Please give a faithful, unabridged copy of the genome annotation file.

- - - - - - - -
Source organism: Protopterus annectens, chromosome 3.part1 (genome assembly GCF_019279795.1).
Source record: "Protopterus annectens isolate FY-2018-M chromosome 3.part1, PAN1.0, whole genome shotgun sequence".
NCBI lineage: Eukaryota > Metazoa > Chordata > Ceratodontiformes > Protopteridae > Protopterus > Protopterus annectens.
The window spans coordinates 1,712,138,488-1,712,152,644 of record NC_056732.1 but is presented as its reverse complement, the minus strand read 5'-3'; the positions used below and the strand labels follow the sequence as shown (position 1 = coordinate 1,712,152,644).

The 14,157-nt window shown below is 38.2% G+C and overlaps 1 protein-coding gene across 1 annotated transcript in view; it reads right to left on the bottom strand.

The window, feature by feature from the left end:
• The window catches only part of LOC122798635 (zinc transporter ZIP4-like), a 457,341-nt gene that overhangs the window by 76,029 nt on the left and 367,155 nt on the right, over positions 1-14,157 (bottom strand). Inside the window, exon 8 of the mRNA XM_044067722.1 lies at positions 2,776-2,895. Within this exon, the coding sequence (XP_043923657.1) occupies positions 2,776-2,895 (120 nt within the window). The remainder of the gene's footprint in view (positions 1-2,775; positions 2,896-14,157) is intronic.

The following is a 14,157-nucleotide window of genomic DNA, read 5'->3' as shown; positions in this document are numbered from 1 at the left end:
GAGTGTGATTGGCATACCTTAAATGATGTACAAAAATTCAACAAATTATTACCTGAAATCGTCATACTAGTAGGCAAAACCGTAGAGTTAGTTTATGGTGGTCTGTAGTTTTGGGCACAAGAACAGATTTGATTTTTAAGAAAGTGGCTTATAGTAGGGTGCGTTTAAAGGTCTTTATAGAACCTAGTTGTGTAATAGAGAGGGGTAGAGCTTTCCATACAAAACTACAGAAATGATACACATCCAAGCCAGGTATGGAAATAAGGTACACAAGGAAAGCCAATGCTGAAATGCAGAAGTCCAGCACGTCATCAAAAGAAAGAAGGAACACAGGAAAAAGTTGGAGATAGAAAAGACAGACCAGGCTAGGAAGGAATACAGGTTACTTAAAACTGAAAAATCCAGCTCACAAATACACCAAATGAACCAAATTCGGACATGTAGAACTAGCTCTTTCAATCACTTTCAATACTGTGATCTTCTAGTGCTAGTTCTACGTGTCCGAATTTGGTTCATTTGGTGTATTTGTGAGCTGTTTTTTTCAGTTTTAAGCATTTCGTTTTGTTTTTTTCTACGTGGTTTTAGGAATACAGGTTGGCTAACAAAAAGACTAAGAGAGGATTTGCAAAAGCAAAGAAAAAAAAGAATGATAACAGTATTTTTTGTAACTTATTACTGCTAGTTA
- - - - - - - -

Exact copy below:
Source organism: Protopterus annectens, chromosome 3.part1 (genome assembly GCF_019279795.1).
Source record: "Protopterus annectens isolate FY-2018-M chromosome 3.part1, PAN1.0, whole genome shotgun sequence".
NCBI lineage: Eukaryota > Metazoa > Chordata > Ceratodontiformes > Protopteridae > Protopterus > Protopterus annectens.
The window spans coordinates 1,712,138,488-1,712,152,644 of record NC_056732.1 but is presented as its reverse complement, the minus strand read 5'-3'; the positions used below and the strand labels follow the sequence as shown (position 1 = coordinate 1,712,152,644).

The 14,157-nt window shown below is 38.2% G+C and overlaps 1 protein-coding gene across 1 annotated transcript in view; it reads right to left on the bottom strand.

The window, feature by feature from the left end:
• The window catches only part of LOC122798635 (zinc transporter ZIP4-like), a 457,341-nt gene that overhangs the window by 76,029 nt on the left and 367,155 nt on the right, over positions 1-14,157 (bottom strand). Inside the window, exon 8 of the mRNA XM_044067722.1 lies at positions 2,776-2,895. Within this exon, the coding sequence (XP_043923657.1) occupies positions 2,776-2,895 (120 nt within the window). The remainder of the gene's footprint in view (positions 1-2,775; positions 2,896-14,157) is intronic.

The following is a 14,157-nucleotide window of genomic DNA, read 5'->3' as shown; positions in this document are numbered from 1 at the left end:
GAGTGTGATTGGCATACCTTAAATGATGTACAAAAATTCAACAAATTATTACCTGAAATCGTCATACTAGTAGGCAAAACCGTAGAGTTAGTTTATGGTGGTCTGTAGTTTTGGGCACAAGAACAGATTTGATTTTTAAGAAAGTGGCTTATAGTAGGGTGCGTTTAAAGGTCTTTATAGAACCTAGTTGTGTAATAGAGAGGGGTAGAGCTTTCCATACAAAACTACAGAAATGATACACATCCAAGCCAGGTATGGAAATAAGGTACACAAGGAAAGCCAATGCTGAAATGCAGAAGTCCAGCACGTCATCAAAAGAAAGAAGGAACACAGGAAAAAGTTGGAGATAGAAAAGACAGACCAGGCTAGGAAGGAATACAGGTTACTTAAAACTGAAAAATCCAGCTCACAAATACACCAAATGAACCAAATTCGGACATGTAGAACTAGCTCTTTCAATCACTTTCAATACTGTGATCTTCTAGTGCTAGTTCTACGTGTCCGAATTTGGTTCATTTGGTGTATTTGTGAGCTGTTTTTTTCAGTTTTAAGCATTTCGTTTTGTTTTTTTCTACGTGGTTTTAGGAATACAGGTTGGCTAACAAAAAGACTAAGAGAGGATTTGCAAAAGCAAAGAAAAAAAAGAATGATAACAGTATTTTTTGTAACTTATTACTGCTAGTTA